They Made a Big Deal of It
When I was young, my parents made a big deal about General Conference. In small ways, it was treated like a major holiday. I remember the pleasure of driving clear to Salt Lake City, some 60 miles along State Street, twice a year to join extended family at a restaurant for dinner on Saturday afternoons. This didn’t not happen to us cousins until we turned twelve years old and so was an anticipated event for most of my growing up years. Everyone enjoyed seeing aunts, uncles, and cousins of the same age or older, and then choosing anything our small purses could afford from the menu.
Then the men adjourned to General Priesthood Meeting, while the women visited in the Hotel Utah second floor lobby and shopped down the streets close to Temple Square. My Grandmother Smith was the matriarch of this occasion and dressed neatly in her nicest Sunday clothes. Because we only ate out twice a year in those days, going to General Conference was made most special by these feelings of grandeur and respect.
In addition, on General Conference Sunday my mom usually served my favorite orange jello dessert full of sweet whipped cream, pineapple, and shredded cheddar cheese. Yes, I know you might not have liked it, but she choose the jello dessert that was very popular in my large family. As usual there was a beef roast, potatoes, carrots, and her unique and tasty gravy. Fresh rolls and a freshly frosted chocolate cake filled out this special meal, one we anticipated even as the oven odors filled the rooms where we dressed ourselves and then helped the younger children get dressed and groomed, too.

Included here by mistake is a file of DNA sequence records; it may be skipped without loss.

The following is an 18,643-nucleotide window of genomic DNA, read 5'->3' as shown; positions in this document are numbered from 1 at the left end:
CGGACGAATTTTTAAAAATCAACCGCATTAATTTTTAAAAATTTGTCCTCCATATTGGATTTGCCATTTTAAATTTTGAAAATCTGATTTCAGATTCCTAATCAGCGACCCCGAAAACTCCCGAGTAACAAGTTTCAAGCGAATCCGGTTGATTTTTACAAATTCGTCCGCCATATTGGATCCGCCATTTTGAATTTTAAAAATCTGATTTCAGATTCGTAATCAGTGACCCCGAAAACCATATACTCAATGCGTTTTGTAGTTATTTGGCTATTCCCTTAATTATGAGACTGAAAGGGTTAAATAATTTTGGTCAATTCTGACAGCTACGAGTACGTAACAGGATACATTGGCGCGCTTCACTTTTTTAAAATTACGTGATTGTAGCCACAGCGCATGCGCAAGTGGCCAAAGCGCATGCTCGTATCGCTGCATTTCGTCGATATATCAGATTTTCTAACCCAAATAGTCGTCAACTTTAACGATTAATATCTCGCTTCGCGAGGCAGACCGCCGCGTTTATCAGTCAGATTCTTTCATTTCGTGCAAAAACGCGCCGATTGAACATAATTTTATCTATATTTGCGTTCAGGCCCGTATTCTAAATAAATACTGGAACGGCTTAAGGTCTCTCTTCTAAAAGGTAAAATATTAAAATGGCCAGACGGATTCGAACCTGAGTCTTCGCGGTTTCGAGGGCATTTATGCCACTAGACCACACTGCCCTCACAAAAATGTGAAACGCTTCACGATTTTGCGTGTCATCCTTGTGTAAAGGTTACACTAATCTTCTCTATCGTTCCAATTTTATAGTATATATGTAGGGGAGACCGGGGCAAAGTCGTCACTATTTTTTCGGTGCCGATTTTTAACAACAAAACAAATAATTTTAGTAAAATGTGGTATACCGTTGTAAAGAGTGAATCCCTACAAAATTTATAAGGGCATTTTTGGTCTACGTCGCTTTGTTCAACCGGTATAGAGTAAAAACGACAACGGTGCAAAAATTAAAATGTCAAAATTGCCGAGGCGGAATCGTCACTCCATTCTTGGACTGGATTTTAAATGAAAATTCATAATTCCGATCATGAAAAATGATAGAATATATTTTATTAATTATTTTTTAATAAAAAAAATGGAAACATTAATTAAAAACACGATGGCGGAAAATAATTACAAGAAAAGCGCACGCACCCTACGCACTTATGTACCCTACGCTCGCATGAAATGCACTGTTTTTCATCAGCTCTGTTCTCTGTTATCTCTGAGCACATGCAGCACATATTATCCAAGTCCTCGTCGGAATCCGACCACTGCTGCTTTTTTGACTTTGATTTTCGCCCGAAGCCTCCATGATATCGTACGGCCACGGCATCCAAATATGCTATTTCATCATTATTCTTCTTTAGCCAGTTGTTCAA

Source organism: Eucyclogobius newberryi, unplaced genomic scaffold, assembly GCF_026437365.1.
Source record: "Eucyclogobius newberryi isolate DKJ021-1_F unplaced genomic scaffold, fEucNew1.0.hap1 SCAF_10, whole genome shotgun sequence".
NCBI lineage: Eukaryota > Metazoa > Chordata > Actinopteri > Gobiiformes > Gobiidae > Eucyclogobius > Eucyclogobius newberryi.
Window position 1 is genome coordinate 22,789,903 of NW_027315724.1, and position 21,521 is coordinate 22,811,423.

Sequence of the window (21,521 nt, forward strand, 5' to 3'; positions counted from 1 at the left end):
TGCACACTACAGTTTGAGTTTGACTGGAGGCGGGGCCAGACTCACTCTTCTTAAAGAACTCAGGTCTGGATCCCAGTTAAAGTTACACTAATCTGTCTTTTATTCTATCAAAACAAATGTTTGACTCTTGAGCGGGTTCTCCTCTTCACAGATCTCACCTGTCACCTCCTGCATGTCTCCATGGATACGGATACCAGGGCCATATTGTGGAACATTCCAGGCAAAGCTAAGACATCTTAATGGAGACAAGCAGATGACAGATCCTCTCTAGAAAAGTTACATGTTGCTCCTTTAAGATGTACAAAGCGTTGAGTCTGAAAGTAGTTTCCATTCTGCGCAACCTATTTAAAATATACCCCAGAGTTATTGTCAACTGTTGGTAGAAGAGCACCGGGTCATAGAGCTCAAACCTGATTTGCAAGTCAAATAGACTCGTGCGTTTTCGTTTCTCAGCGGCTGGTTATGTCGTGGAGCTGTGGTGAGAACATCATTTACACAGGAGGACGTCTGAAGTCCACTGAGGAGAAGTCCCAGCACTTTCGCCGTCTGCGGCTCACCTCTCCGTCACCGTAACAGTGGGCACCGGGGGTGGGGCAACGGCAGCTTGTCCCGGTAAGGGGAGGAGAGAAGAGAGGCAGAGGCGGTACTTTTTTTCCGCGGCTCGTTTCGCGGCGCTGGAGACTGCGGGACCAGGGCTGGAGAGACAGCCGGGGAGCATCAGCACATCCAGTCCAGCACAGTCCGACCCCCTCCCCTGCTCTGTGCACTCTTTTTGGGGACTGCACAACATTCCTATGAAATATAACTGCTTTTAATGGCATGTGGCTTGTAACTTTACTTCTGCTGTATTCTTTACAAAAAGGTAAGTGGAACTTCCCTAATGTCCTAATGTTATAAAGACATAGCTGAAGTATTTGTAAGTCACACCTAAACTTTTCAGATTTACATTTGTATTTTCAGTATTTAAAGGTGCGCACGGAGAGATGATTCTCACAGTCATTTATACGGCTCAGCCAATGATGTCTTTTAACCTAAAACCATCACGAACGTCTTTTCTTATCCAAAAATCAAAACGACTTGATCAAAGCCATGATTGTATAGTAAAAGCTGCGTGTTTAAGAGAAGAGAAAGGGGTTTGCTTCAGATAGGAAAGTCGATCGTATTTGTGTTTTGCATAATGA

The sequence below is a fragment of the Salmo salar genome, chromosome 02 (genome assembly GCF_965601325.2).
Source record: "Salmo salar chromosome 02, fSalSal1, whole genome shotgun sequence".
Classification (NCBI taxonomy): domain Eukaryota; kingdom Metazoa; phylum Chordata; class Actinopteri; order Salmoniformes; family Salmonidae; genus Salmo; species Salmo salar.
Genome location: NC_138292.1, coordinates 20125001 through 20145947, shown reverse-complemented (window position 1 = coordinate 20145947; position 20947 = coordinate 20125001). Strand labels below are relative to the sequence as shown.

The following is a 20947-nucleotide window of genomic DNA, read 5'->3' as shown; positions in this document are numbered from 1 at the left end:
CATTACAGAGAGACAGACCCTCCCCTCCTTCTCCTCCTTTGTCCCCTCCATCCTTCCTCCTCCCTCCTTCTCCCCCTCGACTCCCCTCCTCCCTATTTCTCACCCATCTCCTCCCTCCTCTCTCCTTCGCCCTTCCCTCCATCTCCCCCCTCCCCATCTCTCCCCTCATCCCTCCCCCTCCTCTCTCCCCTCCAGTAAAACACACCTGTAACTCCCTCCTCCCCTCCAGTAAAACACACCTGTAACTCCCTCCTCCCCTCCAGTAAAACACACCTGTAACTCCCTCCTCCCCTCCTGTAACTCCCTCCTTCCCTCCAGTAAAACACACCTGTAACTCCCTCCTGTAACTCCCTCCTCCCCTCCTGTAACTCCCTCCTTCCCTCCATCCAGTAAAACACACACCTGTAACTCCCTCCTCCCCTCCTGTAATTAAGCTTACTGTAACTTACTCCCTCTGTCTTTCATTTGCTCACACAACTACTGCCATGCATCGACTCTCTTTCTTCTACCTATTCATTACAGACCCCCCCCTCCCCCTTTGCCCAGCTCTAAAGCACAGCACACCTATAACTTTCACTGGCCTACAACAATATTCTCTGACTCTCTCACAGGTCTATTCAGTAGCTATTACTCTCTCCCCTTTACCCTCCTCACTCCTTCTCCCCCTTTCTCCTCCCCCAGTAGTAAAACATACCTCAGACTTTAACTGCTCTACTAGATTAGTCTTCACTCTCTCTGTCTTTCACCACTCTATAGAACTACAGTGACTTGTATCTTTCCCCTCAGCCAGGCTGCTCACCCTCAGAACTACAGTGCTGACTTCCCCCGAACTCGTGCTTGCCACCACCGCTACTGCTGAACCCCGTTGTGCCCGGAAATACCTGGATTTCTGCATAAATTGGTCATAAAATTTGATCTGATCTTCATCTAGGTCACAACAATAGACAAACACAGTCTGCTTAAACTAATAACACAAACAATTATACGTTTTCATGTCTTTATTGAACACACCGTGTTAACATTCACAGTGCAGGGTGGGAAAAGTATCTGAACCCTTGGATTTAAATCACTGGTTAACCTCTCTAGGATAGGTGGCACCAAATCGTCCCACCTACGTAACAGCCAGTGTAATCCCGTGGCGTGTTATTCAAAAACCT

In those days long ago, we didn’t go to General Conference in Salt Lake City on Sundays. It was a big expense to move our family of eight children anywhere and so my parents opted to have us listen to the Friday and Saturday morning sessions on the radio while we did our weekly household chores. As mentioned before, when we turned twelve, we were allowed to go with Mom and Dad to a Sale Lake City restaurant with relatives and then visit during the evening while the men attended General Conference. We, therefore, wanted to grow up enough to join in this special occasion and act our very best so as to be invited to again and again.
On Sunday morning, we dressed up in our fanciest Sunday clothes and were allowed to do quiet coloring and/or craft projects if we weren’t old enough to focus and learn once the television came on. When we turned twelve, we were expected to sit and absorb as much as we could before distracting ourselves with the activities of the younger children. In this way, my parents created the most pleasant memories of those bi-annual weekends. Somehow, I remember my corduroy red jumper with a black bow at the waist as my favorite attire for General Conference and knowing that because I dressed in my Sunday clothes to “attend” General Conference by watching on television in such an attitude, I was honoring the Prophet and Apostles in my own special way, though I wasn’t there in person.